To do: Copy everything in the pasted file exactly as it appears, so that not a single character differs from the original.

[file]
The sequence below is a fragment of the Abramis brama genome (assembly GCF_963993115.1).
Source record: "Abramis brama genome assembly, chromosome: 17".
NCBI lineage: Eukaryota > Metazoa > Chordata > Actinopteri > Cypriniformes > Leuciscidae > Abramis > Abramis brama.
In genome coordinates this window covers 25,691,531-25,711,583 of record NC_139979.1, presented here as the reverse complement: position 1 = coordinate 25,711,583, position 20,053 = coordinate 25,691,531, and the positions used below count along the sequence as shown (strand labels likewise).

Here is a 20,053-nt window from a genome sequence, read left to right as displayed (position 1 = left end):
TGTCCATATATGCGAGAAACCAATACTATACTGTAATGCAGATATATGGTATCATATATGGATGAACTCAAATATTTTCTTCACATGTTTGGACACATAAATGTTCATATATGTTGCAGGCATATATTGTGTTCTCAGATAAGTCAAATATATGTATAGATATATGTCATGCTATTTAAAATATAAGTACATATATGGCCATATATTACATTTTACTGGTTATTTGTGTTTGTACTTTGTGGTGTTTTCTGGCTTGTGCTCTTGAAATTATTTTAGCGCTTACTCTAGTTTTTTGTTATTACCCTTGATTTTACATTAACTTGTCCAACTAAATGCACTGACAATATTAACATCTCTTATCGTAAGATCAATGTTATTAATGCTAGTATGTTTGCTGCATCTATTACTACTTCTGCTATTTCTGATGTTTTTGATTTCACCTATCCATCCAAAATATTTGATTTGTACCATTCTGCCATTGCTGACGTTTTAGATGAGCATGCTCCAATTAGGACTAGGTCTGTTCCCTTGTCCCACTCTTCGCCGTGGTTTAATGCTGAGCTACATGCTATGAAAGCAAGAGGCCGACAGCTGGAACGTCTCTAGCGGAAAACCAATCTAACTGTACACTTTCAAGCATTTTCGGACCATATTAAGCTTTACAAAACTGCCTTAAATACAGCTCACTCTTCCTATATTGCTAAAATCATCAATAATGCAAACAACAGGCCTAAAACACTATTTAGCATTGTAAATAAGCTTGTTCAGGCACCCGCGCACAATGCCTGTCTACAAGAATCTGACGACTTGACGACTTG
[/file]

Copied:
The sequence below is a fragment of the Abramis brama genome (assembly GCF_963993115.1).
Source record: "Abramis brama genome assembly, chromosome: 17".
NCBI lineage: Eukaryota > Metazoa > Chordata > Actinopteri > Cypriniformes > Leuciscidae > Abramis > Abramis brama.
In genome coordinates this window covers 25,691,531-25,711,583 of record NC_139979.1, presented here as the reverse complement: position 1 = coordinate 25,711,583, position 20,053 = coordinate 25,691,531, and the positions used below count along the sequence as shown (strand labels likewise).

Here is a 20,053-nt window from a genome sequence, read left to right as displayed (position 1 = left end):
TGTCCATATATGCGAGAAACCAATACTATACTGTAATGCAGATATATGGTATCATATATGGATGAACTCAAATATTTTCTTCACATGTTTGGACACATAAATGTTCATATATGTTGCAGGCATATATTGTGTTCTCAGATAAGTCAAATATATGTATAGATATATGTCATGCTATTTAAAATATAAGTACATATATGGCCATATATTACATTTTACTGGTTATTTGTGTTTGTACTTTGTGGTGTTTTCTGGCTTGTGCTCTTGAAATTATTTTAGCGCTTACTCTAGTTTTTTGTTATTACCCTTGATTTTACATTAACTTGTCCAACTAAATGCACTGACAATATTAACATCTCTTATCGTAAGATCAATGTTATTAATGCTAGTATGTTTGCTGCATCTATTACTACTTCTGCTATTTCTGATGTTTTTGATTTCACCTATCCATCCAAAATATTTGATTTGTACCATTCTGCCATTGCTGACGTTTTAGATGAGCATGCTCCAATTAGGACTAGGTCTGTTCCCTTGTCCCACTCTTCGCCGTGGTTTAATGCTGAGCTACATGCTATGAAAGCAAGAGGCCGACAGCTGGAACGTCTCTAGCGGAAAACCAATCTAACTGTACACTTTCAAGCATTTTCGGACCATATTAAGCTTTACAAAACTGCCTTAAATACAGCTCACTCTTCCTATATTGCTAAAATCATCAATAATGCAAACAACAGGCCTAAAACACTATTTAGCATTGTAAATAAGCTTGTTCAGGCACCCGCGCACAATGCCTGTCTACAAGAATCTGACGACTTGACGACTTG